X-Factor #12 (1987, January)
So if you haven’t heard, it’s Halloween. I work at 7, but I still have time for a review, so here you go. This comic has no bearing on Halloween. And you can now follow me on Twitter, @XMenXPert. By Simonson and Silvestri, “Boom Boom Boom!”
Angel doesn’t want to have his wings amputated. The doctor tells Jean and Scott that he understands why they’re upset, but that none of the doctors have any clue how to treat a mutant, or wings, and that the bones are in the wings are splintered in a thousand pieces and Angel would never fly again anyway. Angel says he’d rather die than lose his wings.
At X-Factor HQ, there’s some discussion over the whole X-Factor scheme. (Also, Skids gets to be pretty cute when eating toast.) The phone rings, and it’s Boom-Boom, calling from an arcade to report an evil mutant. Now that she’s got X-Factor on Vanisher’s trail, she blows up the pay phone she called from to get some quarters for the arcade.
Back at the hospital, there’s a news report on an apartment that was firebombed. Karma’s apartment, of course. Synergy! Jean’s sister, now a pro-mutant spokeswoman, gives a statement on it. Jean’s shocked and touched by it. Scott suggests Jean give her a call. She can’t reach her family, so she and Scott head out to check on them in person.
Back at the arcade, Vanisher is trying to get Boom-Boom to rejoin his Girl Gang. He’s very charming. Beast and Iceman walk in in their X-Factor outfits, and Boom-Boom feels guilty for calling them, so she helps Vanisher hide. She tells the pair that the guy she called about wasn’t actually a mutant, and that he’s gone. Then she slips a timebomb down the back of Iceman’s shirt. They chase after her, and catch her after the Vanisher disappears. But the people in the arcade are actually on Boom-Boom’s side. They don’t care that she’s a mutant, she’s still their friend. That’s really nice, actually. Boom-Boom escapes, and Beast and Iceman head to a roof to change into their mutant costumes. Iceman really wants to catch her.
In Cleveland, a teen girl is refusing to eat. She’s anorexic, and she’s also a mutant, able to turn food to dust. She’s sent to her room, where Apocalypse is waiting for her, to make her his third Horseman, Famine.
Jean and Scott arrive at Sara’s house. Jean seems upset about Maddie, still, but drops it when she pops the lock on Sara’s door and finds all the books, clothes and toys gone. The phone rings, and Jean answers it, and it’s some guy making a threat right before the house explodes. Jean wonders where Sara is, and worries about her.
Beast and Iceman catch up with Boom-Boom, and chase her through a restaurant. She gets cornered outside. She makes a big bomb, but it turns out to be a dud. She doesn’t want to kill anyone. She starts talking about how everyone hates her, and she starts crying, so Iceman feels guilty about his comments about wanting to kill her. He invites her to stay with them.
Back at the hospital, Scott tells Jean he’s going back to Alaska, to look for Maddie.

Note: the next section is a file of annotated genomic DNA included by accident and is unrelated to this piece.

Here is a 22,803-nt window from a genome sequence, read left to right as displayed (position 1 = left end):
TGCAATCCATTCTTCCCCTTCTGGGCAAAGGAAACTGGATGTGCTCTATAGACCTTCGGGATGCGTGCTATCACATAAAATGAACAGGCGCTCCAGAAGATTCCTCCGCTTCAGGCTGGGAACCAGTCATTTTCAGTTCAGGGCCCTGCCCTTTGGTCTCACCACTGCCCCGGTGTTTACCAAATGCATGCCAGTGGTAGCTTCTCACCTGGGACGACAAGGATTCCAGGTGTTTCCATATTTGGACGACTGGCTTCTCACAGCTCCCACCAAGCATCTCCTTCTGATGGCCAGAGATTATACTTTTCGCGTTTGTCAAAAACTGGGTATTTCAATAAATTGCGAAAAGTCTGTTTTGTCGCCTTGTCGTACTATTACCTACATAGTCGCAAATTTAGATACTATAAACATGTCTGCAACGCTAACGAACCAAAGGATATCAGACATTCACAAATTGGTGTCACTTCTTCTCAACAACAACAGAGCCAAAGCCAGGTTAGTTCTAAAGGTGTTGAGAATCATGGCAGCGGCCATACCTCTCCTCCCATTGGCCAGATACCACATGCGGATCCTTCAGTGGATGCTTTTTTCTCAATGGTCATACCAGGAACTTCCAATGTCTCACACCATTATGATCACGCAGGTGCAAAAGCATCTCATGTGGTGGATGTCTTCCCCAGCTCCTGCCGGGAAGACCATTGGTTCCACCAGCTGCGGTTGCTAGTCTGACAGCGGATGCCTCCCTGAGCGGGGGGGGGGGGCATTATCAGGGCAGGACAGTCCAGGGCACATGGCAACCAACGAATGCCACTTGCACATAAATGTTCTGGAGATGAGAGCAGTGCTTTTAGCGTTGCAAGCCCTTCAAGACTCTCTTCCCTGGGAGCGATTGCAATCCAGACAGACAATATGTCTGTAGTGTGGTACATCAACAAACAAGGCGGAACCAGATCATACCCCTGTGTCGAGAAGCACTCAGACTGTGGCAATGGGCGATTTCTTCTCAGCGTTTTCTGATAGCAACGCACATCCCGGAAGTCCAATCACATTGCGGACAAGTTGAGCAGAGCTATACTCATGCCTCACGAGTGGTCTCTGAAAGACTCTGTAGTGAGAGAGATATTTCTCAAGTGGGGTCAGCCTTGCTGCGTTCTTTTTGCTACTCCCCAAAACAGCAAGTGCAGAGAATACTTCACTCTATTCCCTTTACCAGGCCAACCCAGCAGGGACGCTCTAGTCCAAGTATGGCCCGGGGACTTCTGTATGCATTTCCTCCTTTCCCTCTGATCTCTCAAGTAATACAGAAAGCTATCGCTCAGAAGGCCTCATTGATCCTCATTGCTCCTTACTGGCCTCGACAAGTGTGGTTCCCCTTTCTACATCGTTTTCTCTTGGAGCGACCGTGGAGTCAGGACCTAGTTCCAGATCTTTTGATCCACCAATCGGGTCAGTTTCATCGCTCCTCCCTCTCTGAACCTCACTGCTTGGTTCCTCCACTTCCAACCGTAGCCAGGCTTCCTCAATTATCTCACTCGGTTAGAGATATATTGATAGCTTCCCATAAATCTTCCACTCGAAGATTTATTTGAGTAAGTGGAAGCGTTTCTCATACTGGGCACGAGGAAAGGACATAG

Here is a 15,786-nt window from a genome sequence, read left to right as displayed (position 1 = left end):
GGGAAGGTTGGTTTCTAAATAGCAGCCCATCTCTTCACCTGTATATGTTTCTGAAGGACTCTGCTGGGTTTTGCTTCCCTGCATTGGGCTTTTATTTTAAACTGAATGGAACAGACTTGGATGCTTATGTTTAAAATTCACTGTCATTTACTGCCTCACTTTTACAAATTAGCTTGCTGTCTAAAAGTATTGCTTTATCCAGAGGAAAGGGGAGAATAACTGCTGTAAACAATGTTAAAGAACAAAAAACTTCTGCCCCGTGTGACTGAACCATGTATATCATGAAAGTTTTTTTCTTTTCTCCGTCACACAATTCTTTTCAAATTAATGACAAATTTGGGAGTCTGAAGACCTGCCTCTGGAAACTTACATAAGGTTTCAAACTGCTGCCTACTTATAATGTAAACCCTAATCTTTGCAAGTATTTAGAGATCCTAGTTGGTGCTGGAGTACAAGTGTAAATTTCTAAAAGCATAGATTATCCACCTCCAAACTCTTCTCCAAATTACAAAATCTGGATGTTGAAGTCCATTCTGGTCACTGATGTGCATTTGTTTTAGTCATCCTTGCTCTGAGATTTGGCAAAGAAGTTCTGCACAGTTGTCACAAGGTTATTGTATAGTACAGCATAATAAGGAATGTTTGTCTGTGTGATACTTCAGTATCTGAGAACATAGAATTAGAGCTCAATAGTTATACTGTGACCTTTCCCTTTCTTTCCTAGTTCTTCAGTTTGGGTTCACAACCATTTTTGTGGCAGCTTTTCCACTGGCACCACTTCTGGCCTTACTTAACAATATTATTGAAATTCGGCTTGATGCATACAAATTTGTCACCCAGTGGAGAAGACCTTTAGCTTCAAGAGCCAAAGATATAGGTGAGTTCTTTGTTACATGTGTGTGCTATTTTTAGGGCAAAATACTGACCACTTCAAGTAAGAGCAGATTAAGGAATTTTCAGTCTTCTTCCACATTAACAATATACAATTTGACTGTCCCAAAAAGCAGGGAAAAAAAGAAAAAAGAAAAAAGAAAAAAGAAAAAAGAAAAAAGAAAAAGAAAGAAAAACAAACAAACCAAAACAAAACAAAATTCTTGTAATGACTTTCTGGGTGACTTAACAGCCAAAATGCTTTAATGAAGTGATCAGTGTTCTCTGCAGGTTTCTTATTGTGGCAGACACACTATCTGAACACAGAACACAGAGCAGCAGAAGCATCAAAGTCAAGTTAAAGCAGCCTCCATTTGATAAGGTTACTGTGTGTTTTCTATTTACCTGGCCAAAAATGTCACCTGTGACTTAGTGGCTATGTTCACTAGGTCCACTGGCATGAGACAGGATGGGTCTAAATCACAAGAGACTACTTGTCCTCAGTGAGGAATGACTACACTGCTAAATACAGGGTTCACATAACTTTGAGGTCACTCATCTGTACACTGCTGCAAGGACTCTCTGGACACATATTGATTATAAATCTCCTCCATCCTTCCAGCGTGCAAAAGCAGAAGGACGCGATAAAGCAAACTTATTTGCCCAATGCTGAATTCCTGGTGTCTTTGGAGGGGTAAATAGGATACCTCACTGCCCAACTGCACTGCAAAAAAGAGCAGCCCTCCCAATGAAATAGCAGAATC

One of the letters talks about wanting to see more pro-mutant humans shown, and suggests having the ACLU fighting anti-mutant laws. I agree with that guy. I really, really want to see more real-world-style political content in X-Men comics.
This was a solid issue. Probably the best issue of X-Factor so far. There was a nice balance of humour and drama between the two main plots of the story. The Boom-Boom stuff was really fun. She’s such a fun character. It was a bit weird seeing her crying near the end of the issue, though. I’ve gotten used to Boom-Boom as someone who doesn’t really show emotion, so it’s weird seeing her show some here. Also, her outfit wasn’t very stylish, which feels totally wrong, though maybe it was stylish for the ’80s. Plus, she was living in poverty, so she probably couldn’t afford better clothes. But she’s great here. She’s impulsive, and she has this bizarre mix of spite and compassion that’s just fascinating to watch. I love me some Boom-Boom, and she made a really nice addition to this book.
Then there’s the other plot, with Jean worrying about her family. It also involves worries about Maddie. Jean seems to still be unsure how she should feel about Maddie. She shows some resentment towards her for not talking to Scott, but also keeps insisting that Scott needs to talk to her, since she’s his wife. It’s some good work. There is one problem with the Sara plot – it goes nowhere. We don’t actually find out what happened until years later. It is, in fact, the Phalanx Covenant story of 1994 where we finally get an answer. That’s way too long, to be honest. It’s a plot that should’ve been resolved in X-Factor itself. This is made even more frustrating by the fact that Claremont did the same thing in New Mutants, having Karma’s siblings disappear and then never getting around to saying where they went. Two books that brought up similar plots without either of them resolving them? That’s annoying.
Th art’s good. Silvestri is a talented artist. This wasn’t his best work, but it was still good. He did especially nice work with Boom-Boom. He gave her some great facial expressions, and a cartoonish run. Also, there’s a hilarious sequence of her, Beast and Iceman laying on the round when Iceman and Beast expected the big bomb to go off. Their expressions when they find out it was a dud are priceless.
This is the issue where the book finally found its footing. The last few issues had it getting there, but this is the issue where the series finally clicked.